A balanced diet is one of the simplest changes a person can introduce to their diet -- but is it possible that the diet is to blame for pain and inflammation?
When chronic pain is at its worst, normalcy can seem unattainable. Pain that rarely ceases can interrupt lives, kickstart depression, and prove a barrier in the way of living a normal life. Although medication and non-medication treatments are available, they are sometimes not enough. For those who suffer the most from chronic pain, long-term relief can be achieved through surgical procedures.
Rheumatoid arthritis is as common as it is painful. Pain medication is one way to target pain, but what if there were options that had a more comprehensive approach?
Fibromyalgia is a common syndrome in which a person has long-term, body-wide pain and tenderness in joints, muscles, and other soft tissues. While there is no cure for fibromyalgia, there are medications and therapies available to ease pain. One simple way to combat the fatigue and muscle strain is to introduce new foods into the diet, or to avoid foods that upset the system.
Are your favorite foods to blame for migraine headaches? More than a quarter of migraine sufferers have specific triggers, including food.
Disagreeing with a medical provider can be a delicate situation. How do you tell someone who is in charge that you disagree with them? What will they do if you challenge them? Can you still get good care from your doctor if you push your point?
Treatment for back pain is an expensive problem, and millions of Americans suffer from either chronic or acute lower back pain. But lower back pain isn’t something you just have to live with or treat with a lifetime of pills -- there are myriad options for treatment which can help alleviate pain.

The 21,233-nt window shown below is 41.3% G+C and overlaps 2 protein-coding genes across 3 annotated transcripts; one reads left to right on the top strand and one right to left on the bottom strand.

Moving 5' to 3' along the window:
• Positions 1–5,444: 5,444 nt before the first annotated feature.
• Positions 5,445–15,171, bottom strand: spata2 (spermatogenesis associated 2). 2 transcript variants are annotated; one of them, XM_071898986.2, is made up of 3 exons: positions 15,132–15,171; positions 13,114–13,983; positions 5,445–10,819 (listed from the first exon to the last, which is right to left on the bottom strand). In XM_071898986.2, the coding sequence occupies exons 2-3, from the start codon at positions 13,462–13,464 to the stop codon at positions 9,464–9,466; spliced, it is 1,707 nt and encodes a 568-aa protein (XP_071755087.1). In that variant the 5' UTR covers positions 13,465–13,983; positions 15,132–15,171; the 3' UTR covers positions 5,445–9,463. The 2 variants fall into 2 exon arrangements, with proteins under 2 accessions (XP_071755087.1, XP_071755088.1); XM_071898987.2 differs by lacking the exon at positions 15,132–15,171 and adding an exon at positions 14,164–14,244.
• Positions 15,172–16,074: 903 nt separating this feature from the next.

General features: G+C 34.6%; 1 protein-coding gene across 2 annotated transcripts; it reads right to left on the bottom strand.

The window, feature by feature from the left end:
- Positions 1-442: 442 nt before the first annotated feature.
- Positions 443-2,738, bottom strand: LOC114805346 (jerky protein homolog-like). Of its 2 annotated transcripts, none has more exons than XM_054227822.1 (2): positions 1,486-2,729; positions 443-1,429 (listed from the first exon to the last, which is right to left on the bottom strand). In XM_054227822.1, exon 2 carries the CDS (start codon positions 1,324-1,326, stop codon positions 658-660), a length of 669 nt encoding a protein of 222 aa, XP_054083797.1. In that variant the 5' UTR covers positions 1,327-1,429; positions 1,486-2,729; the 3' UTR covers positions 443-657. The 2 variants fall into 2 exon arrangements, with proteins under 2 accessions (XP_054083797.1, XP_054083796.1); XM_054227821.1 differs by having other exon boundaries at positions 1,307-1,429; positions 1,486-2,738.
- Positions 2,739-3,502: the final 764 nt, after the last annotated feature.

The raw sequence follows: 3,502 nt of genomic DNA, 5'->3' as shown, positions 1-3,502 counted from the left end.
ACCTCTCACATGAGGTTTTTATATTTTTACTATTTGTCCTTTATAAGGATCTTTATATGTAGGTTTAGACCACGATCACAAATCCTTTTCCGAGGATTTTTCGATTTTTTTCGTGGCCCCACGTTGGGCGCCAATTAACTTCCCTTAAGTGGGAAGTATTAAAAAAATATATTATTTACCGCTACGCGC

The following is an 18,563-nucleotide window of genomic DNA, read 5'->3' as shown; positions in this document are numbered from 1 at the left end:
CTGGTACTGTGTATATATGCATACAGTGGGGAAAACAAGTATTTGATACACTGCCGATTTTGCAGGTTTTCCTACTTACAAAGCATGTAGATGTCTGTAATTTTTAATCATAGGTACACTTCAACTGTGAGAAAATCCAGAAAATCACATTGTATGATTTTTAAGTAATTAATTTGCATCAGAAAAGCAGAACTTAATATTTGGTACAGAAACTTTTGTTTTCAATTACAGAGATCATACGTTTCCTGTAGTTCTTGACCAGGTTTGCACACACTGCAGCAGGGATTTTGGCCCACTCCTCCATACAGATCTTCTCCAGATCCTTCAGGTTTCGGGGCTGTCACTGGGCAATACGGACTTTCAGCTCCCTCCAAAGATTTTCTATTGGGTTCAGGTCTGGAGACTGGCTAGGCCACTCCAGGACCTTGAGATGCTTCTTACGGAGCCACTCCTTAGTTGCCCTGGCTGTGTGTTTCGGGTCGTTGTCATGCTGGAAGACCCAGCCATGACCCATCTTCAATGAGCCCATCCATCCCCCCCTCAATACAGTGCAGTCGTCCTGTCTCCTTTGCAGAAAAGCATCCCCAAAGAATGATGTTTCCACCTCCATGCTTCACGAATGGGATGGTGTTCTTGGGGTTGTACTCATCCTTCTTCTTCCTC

Treating such chronic pain with a singular approach may solve a few symptoms, but medical evidence shows the best outcomes result from a true comprehensive approach coordinated by highly trained medical doctors in a safe and comfortable environment. A typical team is coordinated with a doctor board certified in pain medicine such as an anesthesiologist or physiatrist. Your team will employ multiple disciplines each specialized in a component of your care and the sum of the whole should be a more functional better quality of life.
Managing chronic pain doesn’t stop with medication and regular medical appointments. Dietary manipulation is a lifestyle change that is both affordable and impactful. Certain foods can promote inflammation in the body, which can lead to increased regularity and severity of pain. When metabolized, some fats and fatty acids can intensify the inflammation response, and certain foods act as triggers for pain conditions like migraines.
Physical therapy is just one essential part of any comprehensive pain management plan. A multidisciplinary approach to pain management utilizes the strengths of several different techniques to complement each other and provide the most effective treatment for those suffering from chronic pain.
Managing pain is a difficult process that requires a multifaceted approach. Often the most effective treatments is the one that combines several disciplines. Recent studies have shown that psychological treatments for pain, when combined with traditional therapy, can be extremely effective at alleviating symptoms and easing suffering.
Epidural Steroid Injections are a safe, effective, and common treatment for inflammation associated with lower-back related leg pain and upper-back related neck pain. It is the most commonly performed low risk procedure for such pain...
Frequently used in cardiology and the treatment of cancer, radiofrequency ablation can also be used to treat chronic lumbar pain. Could it be right for you?
Earlier this week, we addressed lower back pain and a few non-drug therapies that can help bring relief. But there’s one specific kind of treatment option that we didn’t dive into: Spinal manipulation, which can come in many forms.
Medication is a frequent first line of defense in chronic pain, but true multidisciplinary pain management goes well beyond simply numbing the pain -- and research has shown that somewhat alternative methods of treatment, like yoga and Tai Chi, can help reduce chronic pain and improve quality of life.